We are a people on the move, a species of travelers from the beginning, for whom “home” is a fairly recent adaptation. The first shelters may have been built as long ago as 400,000 years, but the first proto-houses did not appear until just 15,000 years ago, give or take. We would do well to keep that in mind when we think about homelessness. Like “displacement,” “homelessness” is a word that hides its privilege in plain sight. We rarely dig too deeply into the root — “home,” “place,” even less so “placement” — when we think of those who are homeless or displaced. We sometimes lament that they (and they are always a “they”) have had to leave their homes, but we invariably conceive of “home” as the place they are from, not the place they are in. It is a way of reinforcing that they are “out of place” here and now. The fact that many have had to leave the place they are from doesn’t mean that they need to feel or be treated as out of place where they are. We sometimes assume that those we encounter on our streets have nowhere to be without considering how it is that we have found our place here, on the same street where they are. They are here, we sometimes seem to be saying, in the place where we belong!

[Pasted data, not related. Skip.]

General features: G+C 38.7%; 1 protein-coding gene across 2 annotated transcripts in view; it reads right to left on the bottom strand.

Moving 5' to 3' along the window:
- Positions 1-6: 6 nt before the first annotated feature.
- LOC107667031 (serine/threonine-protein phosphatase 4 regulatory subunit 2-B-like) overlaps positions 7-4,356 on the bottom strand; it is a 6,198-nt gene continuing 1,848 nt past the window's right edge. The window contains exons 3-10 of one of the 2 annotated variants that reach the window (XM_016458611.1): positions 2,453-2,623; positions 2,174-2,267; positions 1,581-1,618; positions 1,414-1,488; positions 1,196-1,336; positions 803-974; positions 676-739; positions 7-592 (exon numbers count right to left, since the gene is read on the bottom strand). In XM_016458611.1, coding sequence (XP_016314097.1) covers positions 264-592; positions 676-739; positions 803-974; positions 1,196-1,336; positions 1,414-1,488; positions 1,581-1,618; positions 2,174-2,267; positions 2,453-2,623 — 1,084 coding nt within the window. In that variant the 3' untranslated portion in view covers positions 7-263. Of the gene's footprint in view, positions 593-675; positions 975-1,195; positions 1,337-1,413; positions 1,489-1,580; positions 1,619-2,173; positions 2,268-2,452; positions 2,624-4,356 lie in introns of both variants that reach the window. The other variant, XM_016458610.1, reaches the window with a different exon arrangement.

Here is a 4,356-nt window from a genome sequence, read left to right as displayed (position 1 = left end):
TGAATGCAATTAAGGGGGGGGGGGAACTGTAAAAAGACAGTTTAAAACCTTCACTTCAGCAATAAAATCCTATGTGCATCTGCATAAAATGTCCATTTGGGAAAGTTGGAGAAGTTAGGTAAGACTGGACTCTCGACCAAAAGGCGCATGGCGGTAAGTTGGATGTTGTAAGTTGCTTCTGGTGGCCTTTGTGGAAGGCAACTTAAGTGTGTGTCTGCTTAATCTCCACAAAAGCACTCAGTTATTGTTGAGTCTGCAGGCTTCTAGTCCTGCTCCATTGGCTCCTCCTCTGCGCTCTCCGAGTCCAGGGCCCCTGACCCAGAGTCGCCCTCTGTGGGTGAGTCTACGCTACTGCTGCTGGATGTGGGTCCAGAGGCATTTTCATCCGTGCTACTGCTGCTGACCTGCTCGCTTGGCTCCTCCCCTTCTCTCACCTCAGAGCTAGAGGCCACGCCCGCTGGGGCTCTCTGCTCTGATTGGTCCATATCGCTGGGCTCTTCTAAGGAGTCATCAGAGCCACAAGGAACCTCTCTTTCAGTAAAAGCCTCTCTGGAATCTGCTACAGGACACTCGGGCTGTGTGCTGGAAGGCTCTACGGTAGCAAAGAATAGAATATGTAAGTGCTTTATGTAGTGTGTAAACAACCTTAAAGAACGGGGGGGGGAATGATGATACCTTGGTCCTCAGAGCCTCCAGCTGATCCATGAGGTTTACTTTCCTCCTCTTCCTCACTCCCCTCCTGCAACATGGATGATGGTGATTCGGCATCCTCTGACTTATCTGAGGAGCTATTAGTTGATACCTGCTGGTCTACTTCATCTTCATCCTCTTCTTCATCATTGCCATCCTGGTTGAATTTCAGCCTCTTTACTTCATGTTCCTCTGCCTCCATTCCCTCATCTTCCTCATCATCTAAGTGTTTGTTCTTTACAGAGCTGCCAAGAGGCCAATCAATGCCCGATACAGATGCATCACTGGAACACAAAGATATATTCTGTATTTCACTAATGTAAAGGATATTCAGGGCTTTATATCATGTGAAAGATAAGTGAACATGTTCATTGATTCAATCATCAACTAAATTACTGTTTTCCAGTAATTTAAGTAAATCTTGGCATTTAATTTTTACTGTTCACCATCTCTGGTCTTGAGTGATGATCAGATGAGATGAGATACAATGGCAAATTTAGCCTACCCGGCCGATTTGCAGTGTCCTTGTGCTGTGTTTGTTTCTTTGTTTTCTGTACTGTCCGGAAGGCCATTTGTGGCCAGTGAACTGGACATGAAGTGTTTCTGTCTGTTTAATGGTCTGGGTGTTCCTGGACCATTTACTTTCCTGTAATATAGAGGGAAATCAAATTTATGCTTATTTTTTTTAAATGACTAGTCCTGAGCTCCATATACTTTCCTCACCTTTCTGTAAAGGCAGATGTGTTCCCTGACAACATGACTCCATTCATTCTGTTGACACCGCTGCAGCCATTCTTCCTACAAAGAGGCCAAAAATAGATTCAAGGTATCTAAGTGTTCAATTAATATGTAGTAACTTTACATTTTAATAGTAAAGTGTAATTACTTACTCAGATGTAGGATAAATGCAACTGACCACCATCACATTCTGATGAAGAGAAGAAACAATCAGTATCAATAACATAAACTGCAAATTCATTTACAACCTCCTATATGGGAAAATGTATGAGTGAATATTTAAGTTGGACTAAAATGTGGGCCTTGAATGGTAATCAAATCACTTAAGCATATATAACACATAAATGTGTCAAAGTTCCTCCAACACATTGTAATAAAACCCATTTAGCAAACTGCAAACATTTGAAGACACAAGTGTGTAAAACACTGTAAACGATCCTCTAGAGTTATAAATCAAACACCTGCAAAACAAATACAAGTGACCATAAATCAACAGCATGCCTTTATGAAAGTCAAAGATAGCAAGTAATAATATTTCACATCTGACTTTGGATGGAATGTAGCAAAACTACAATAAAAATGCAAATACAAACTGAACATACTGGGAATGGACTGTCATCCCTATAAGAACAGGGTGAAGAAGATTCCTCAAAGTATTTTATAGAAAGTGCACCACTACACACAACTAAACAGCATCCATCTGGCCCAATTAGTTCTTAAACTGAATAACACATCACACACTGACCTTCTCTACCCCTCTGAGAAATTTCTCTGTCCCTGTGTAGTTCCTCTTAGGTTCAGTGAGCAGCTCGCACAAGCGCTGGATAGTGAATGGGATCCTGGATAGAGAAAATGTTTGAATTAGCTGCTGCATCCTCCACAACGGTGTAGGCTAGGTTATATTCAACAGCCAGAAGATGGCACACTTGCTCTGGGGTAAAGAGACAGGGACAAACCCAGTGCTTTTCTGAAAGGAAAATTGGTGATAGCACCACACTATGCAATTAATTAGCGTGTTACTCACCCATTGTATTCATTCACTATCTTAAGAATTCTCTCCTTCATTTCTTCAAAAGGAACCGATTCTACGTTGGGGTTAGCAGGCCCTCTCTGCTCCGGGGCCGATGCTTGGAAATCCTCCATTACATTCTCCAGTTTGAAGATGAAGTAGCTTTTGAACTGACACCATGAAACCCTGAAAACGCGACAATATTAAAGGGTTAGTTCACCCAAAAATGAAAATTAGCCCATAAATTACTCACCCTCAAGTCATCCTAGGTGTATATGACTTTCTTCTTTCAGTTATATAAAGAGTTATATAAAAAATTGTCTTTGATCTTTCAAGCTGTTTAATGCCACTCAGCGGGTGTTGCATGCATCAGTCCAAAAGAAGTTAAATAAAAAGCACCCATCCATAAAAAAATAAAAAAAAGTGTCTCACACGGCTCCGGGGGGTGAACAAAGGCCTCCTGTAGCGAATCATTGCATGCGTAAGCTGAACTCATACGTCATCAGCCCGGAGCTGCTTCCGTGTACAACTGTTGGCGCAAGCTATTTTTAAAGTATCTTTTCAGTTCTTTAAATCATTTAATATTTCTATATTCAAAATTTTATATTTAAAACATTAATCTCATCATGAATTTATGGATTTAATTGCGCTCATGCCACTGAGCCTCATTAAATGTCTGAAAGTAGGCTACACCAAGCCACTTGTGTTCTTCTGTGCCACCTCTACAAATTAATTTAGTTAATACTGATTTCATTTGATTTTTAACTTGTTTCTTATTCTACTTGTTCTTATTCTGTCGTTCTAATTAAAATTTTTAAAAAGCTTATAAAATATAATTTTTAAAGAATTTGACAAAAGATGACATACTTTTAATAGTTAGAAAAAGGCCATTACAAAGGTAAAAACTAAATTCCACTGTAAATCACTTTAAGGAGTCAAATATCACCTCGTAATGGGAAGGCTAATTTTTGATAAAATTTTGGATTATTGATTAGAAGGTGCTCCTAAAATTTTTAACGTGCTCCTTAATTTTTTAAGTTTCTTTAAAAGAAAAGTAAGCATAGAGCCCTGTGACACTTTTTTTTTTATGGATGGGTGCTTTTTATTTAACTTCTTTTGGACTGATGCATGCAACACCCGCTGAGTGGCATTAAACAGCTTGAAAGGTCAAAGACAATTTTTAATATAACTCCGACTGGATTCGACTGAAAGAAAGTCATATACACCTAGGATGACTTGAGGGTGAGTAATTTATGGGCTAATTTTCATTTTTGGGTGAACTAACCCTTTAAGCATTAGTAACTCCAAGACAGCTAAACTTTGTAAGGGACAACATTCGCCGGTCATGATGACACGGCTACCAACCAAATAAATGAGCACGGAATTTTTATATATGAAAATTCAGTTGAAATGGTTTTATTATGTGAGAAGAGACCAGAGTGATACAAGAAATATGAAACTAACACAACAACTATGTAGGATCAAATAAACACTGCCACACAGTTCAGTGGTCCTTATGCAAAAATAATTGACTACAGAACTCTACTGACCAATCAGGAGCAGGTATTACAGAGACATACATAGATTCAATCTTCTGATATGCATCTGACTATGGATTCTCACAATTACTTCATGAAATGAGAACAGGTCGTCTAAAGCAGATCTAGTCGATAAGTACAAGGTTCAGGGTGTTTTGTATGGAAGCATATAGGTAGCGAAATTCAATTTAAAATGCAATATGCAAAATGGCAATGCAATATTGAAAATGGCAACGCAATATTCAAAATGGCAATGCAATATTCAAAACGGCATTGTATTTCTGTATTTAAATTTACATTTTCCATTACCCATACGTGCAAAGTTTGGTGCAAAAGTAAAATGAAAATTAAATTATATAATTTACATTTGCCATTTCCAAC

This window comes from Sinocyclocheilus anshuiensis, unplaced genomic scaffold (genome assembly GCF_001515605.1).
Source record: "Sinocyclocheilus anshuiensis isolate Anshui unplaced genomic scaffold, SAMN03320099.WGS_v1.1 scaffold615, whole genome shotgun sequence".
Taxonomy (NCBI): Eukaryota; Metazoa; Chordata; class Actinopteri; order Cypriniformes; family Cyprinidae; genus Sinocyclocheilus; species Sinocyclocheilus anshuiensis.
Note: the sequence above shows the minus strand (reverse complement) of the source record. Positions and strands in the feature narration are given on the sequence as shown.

But home is not just an ephemeral and transient idea for them, as much as our own good fortune in having found a place for the moment might suggest to us. I say this as a renter in Boston who has been forced to move eight times in the past 13 years. And that’s stable compared to friends earning the minimum wage. In Cambridge today they’d have to work 145 hours per week to afford a two-bedroom rent. If we zoom out to the even bigger picture, we are in the middle of an epoch of global displacement, fueled by radical income inequality and unstoppable climate change. A recent study from the Union of Concerned Scientists warns that rising sea levels will, by the end of the century, cause a third of the homes in Cambridge to face flooding every other week. A third of Cambridge underwater. (It seems likely this will only exacerbate the housing crunch.)
We have one home, not many. That much is obvious. It can be hard to remember that in moments of encounter with those who seem out of place to us in the here and now. When I forget, myself, I like to hop on the train. It doesn’t really matter where to. It’s just good to be at home among my fellow travelers.